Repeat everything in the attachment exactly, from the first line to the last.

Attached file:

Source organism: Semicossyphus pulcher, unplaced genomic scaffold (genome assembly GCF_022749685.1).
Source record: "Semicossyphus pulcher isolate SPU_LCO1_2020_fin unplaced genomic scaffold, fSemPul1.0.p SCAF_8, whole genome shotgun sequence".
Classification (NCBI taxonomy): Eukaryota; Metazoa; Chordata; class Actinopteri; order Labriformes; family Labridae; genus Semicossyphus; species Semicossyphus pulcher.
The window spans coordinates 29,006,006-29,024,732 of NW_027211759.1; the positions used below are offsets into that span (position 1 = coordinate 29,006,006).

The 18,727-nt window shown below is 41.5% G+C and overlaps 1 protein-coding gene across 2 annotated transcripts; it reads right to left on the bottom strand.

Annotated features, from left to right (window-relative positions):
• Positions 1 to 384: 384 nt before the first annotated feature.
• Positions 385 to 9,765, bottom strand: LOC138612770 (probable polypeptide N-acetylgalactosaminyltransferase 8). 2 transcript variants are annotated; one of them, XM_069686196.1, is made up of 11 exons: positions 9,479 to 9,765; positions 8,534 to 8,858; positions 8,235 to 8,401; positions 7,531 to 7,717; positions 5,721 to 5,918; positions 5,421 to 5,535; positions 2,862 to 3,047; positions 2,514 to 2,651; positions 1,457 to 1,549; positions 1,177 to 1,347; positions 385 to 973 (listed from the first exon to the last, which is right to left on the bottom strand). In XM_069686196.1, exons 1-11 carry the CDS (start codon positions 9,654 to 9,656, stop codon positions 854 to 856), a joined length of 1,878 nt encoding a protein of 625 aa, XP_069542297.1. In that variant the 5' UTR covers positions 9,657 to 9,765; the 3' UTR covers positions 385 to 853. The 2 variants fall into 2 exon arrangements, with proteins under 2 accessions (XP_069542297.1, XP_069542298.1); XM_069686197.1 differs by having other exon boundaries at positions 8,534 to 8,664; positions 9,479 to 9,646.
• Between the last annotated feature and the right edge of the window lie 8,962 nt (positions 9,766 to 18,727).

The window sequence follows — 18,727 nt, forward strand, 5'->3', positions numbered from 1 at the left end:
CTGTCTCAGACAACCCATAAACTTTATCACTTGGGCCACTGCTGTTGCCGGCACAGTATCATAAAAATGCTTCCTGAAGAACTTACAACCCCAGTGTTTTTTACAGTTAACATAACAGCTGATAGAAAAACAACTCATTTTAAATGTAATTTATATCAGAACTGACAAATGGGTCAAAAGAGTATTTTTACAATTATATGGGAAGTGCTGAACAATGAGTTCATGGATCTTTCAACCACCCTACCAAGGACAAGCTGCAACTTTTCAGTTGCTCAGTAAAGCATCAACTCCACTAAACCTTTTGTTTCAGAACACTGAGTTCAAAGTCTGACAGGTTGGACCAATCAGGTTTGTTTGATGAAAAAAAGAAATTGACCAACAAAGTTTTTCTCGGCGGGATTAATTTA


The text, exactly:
Source organism: Semicossyphus pulcher, unplaced genomic scaffold (genome assembly GCF_022749685.1).
Source record: "Semicossyphus pulcher isolate SPU_LCO1_2020_fin unplaced genomic scaffold, fSemPul1.0.p SCAF_8, whole genome shotgun sequence".
Classification (NCBI taxonomy): Eukaryota; Metazoa; Chordata; class Actinopteri; order Labriformes; family Labridae; genus Semicossyphus; species Semicossyphus pulcher.
The window spans coordinates 29,006,006-29,024,732 of NW_027211759.1; the positions used below are offsets into that span (position 1 = coordinate 29,006,006).

The 18,727-nt window shown below is 41.5% G+C and overlaps 1 protein-coding gene across 2 annotated transcripts; it reads right to left on the bottom strand.

Annotated features, from left to right (window-relative positions):
• Positions 1 to 384: 384 nt before the first annotated feature.
• Positions 385 to 9,765, bottom strand: LOC138612770 (probable polypeptide N-acetylgalactosaminyltransferase 8). 2 transcript variants are annotated; one of them, XM_069686196.1, is made up of 11 exons: positions 9,479 to 9,765; positions 8,534 to 8,858; positions 8,235 to 8,401; positions 7,531 to 7,717; positions 5,721 to 5,918; positions 5,421 to 5,535; positions 2,862 to 3,047; positions 2,514 to 2,651; positions 1,457 to 1,549; positions 1,177 to 1,347; positions 385 to 973 (listed from the first exon to the last, which is right to left on the bottom strand). In XM_069686196.1, exons 1-11 carry the CDS (start codon positions 9,654 to 9,656, stop codon positions 854 to 856), a joined length of 1,878 nt encoding a protein of 625 aa, XP_069542297.1. In that variant the 5' UTR covers positions 9,657 to 9,765; the 3' UTR covers positions 385 to 853. The 2 variants fall into 2 exon arrangements, with proteins under 2 accessions (XP_069542297.1, XP_069542298.1); XM_069686197.1 differs by having other exon boundaries at positions 8,534 to 8,664; positions 9,479 to 9,646.
• Between the last annotated feature and the right edge of the window lie 8,962 nt (positions 9,766 to 18,727).

The window sequence follows — 18,727 nt, forward strand, 5'->3', positions numbered from 1 at the left end:
CTGTCTCAGACAACCCATAAACTTTATCACTTGGGCCACTGCTGTTGCCGGCACAGTATCATAAAAATGCTTCCTGAAGAACTTACAACCCCAGTGTTTTTTACAGTTAACATAACAGCTGATAGAAAAACAACTCATTTTAAATGTAATTTATATCAGAACTGACAAATGGGTCAAAAGAGTATTTTTACAATTATATGGGAAGTGCTGAACAATGAGTTCATGGATCTTTCAACCACCCTACCAAGGACAAGCTGCAACTTTTCAGTTGCTCAGTAAAGCATCAACTCCACTAAACCTTTTGTTTCAGAACACTGAGTTCAAAGTCTGACAGGTTGGACCAATCAGGTTTGTTTGATGAAAAAAAGAAATTGACCAACAAAGTTTTTCTCGGCGGGATTAATTTA